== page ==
I often wonder, as I lie on the wet grass under the stars of a late spring evening, just how big our universe is.  Not the stupid galactic universe with all the dumb planets and junk - I mean the universe of wealth management.

How big is it and how many professionals does it encompass?  And what’s the meaning of life?  

Well, the second query is too important for me to just give you the answer to for free, but I can certainly help you with the first question.

The answer is that the world of wealth management is very big, bigger than Kirstie Allie even.  It’s downright dizzying how many folks in this country are engaged in the business of Other Peoples Money.  But who am I to complain?  Other than a short stint as a college bartender (anytime someone ordered a cocktail, I’d be like “shot or beer, dude.”), I have never done anything else or worked in any other profession.

 

So I’m a grain of sand in the industry, just like you are - a grain of sand in an infinite desert of dress shirts and Johnston & Murphy wingtips, for better or for worse.

So let’s spend a moment considering the size and scope of our business.

My colleagues at Brightscope <http://www.brightscope.com/>  (disclosure: I am a member of their advisory board) have finished piping in 95% of all available public data on registered persons.  Based on their findings, there are now 774,827 unique individuals registered with FINRA, the SEC, or both. I'm told they are currently working state by state on all of the insurance licensing records to flesh this out even further.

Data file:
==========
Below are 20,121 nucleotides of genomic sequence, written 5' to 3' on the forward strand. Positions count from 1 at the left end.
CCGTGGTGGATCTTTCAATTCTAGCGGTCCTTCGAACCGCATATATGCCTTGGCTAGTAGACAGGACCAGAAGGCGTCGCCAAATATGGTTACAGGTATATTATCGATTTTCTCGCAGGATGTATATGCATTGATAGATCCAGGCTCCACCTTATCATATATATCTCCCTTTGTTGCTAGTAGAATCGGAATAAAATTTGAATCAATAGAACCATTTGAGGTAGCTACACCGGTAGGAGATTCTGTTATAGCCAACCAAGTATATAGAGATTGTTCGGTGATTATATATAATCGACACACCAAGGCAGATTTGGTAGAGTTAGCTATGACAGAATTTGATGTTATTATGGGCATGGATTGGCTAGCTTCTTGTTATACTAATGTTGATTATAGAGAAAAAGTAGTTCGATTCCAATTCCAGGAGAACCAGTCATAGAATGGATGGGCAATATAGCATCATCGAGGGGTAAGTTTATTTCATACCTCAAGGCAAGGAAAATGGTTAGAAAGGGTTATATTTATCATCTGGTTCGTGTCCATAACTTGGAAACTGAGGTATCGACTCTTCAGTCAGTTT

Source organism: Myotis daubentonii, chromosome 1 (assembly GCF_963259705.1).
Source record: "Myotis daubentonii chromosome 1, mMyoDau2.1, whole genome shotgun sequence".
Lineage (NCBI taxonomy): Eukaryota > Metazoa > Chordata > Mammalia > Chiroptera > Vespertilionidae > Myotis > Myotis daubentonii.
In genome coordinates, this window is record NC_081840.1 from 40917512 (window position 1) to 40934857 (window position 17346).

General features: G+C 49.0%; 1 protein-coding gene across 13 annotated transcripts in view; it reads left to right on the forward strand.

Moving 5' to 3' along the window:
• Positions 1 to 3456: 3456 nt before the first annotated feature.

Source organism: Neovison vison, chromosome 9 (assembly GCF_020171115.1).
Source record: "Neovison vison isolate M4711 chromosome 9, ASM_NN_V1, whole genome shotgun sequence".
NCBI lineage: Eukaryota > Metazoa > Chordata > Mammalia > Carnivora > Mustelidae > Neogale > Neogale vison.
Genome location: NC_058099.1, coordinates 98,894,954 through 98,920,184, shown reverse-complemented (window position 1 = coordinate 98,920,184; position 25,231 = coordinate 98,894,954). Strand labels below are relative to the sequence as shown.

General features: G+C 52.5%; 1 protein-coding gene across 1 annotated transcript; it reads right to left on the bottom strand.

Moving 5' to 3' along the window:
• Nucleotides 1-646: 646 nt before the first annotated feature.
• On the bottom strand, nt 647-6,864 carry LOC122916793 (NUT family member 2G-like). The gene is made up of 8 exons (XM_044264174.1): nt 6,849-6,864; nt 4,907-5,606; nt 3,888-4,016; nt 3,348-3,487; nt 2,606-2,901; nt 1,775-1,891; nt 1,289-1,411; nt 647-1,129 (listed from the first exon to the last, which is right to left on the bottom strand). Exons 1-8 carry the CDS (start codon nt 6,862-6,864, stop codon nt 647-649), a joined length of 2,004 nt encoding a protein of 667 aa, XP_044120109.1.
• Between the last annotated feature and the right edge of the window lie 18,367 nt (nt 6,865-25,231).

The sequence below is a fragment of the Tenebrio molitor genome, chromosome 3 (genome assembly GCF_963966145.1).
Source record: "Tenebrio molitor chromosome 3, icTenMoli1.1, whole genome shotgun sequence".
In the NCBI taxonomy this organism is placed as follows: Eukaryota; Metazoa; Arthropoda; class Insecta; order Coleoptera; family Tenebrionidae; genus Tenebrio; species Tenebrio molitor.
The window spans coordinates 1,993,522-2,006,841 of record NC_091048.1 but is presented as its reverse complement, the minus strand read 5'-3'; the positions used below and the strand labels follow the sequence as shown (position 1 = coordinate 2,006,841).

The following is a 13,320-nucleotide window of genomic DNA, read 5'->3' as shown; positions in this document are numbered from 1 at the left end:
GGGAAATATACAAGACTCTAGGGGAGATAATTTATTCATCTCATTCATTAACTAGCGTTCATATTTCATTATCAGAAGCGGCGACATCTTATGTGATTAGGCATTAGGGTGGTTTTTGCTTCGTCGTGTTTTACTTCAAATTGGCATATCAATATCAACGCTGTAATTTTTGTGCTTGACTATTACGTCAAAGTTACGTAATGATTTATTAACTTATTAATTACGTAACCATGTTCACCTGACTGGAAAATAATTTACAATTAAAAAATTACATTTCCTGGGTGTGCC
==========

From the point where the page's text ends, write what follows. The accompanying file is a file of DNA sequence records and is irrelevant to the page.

But 774,827 is a very large count of people who, in some capacity, market themselves to the public or to institutions as reps or advisors or both.

And it’s a good thing there are so many of us, because the amount of household wealth in this country is pretty close to the all-time highs reached during the real estate boom of 2005-2008.  That’s right, we’re back where we were prior to the unpleasantness of 2008.  In fact, in some categories, we’ve surpassed those levels.

Consider that as we speak, US households have trillion in $72.2 trillion in household assets.  Netting out the trillion in debt, we’re talking about a net total of $58.4 trillion. Compare that to 2007’s boom year total of $65.2 trillion.  

When we get a bit more granular, we see that households have $41.8 trillion in financial assets.  Included in that total is $28.6 trillion in investable assets and another $13.2 trillion in what’s categorized as retirement assets.  Yes, this is an astonishing amount of capital that needs to be shepherded, stewarded, caressed and loved by people who know what they’re doing.  

Are you one of them?  How much of that pie would you like to handle – how much of that pie do you have the ability to handle?  How much of that total would it make sense for you to advise on and can you do so whilst maintaining a close enough relationship with the owners of that capital for you to be effective as a fiduciary?

This is the heart of the matter: If there was any question of there being room for you to carve out and maintain your niche in a world of 774,000 other financial pros, let the above numbers allay those concerns.

Desert of Advisors, meet Ocean of Wealth.  You two play nice, now.